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What is meant by ex post facto law ?
The Supreme Court of the United States held, in Calder vs. Bull, 3 Dallas, that the prohibition to pass an ex post facto law meant every law that made an act done before the passing of the law, and which was innocent when done, criminal. Also, a law which aggravated a crime, and made it greater than it was when committed, or which altered the legal rules of evidence, and received lessor different proof than the law required at the time of the commission of the offence, so as to convict the person arraigned as an offender. An ex post facto law the same court held, in Fletcher vs. Peck, 6 Cranch, was one which rendered an act punishable in a manner in which it was not punishable at the time of its commission. The prohibition applies both to Congress and. State legislatures. Such a restriction is essential to the just administration of government and the liberty of the people.
Is there constitutional authority to change the name or orthography of any place recognized by the States ?
The power granted by the States to the United States, in the Constitution, “to establish post offices and post roads,” is latitudinously interpreted. It was never intended to give authority to the Postmaster-General to alter the names or the orthography of post offices which were and are recognized by the several States.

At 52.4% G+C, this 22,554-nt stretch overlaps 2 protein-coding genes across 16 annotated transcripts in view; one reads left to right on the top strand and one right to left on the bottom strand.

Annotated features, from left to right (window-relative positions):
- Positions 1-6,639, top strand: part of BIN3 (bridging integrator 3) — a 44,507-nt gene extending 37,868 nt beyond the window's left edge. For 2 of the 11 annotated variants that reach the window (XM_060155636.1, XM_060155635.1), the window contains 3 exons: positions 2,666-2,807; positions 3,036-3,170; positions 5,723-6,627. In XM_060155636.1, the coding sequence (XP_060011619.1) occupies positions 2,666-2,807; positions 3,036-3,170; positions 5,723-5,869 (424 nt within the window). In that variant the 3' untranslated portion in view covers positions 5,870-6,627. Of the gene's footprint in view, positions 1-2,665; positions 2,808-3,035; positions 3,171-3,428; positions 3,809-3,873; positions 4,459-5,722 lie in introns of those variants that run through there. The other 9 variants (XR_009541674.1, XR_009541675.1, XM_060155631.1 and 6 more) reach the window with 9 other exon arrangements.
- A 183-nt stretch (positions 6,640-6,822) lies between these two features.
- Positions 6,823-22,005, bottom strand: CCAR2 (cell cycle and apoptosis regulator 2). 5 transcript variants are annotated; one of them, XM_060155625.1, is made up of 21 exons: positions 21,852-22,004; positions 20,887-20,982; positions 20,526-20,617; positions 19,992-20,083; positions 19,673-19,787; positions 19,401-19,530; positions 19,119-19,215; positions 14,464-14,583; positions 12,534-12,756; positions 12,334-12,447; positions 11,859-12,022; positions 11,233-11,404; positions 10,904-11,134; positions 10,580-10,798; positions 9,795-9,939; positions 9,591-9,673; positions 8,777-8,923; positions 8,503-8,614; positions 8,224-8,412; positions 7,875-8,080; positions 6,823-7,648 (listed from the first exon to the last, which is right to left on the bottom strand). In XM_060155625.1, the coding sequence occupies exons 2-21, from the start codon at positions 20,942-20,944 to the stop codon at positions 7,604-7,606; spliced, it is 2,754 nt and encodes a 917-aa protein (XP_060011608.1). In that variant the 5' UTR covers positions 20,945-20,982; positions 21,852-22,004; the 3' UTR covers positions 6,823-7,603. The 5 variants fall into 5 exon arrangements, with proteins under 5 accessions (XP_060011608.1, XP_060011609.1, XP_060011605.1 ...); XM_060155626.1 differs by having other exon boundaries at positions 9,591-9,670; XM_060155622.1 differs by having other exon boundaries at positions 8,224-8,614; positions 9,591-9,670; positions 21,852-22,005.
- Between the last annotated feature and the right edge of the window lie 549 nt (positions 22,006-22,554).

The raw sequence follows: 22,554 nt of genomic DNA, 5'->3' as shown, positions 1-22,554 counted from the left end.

During President Harrison's term the Postmaster-General altered the significant and historical name of Newport's News to Newport News. It was so called by colonists, on hearing of coming succor from Governor Newport. Appomattox, also a Virginia village, was named Surrender by President Cleveland's Postmaster-General. Public clamor compelled a restoration of the historic name. The old historic city of Newburgh on the Hudson was put down in the Federal postoffice records at Washington as “ Newburg;” but the citizens clung to the spelling always recognized in New York State documents, “ Newburgh.”
Congress has no right to interfere with the names of places in the several States. They only have jurisdiction of names in Territories and nowhere else. It is not only absurd, but a usurpation which ought to be promptly rebuked, for a Potsmaster-General to change the name or orthography of any town written in State or county judicial records, or incorporated by the legislature. The power once admitted may lead to serious abuse.
What is the flag theory of the States-Union ?
be hoisted on their forts, arsenals, and other buildings, and on territory belonging to the United States, and on their vessels of war, and over the army controlled by them.
The several State flags, such as the blue flag of Virginia and the white flag of New York, were intended to be raised over State troops, and wave over State buildings.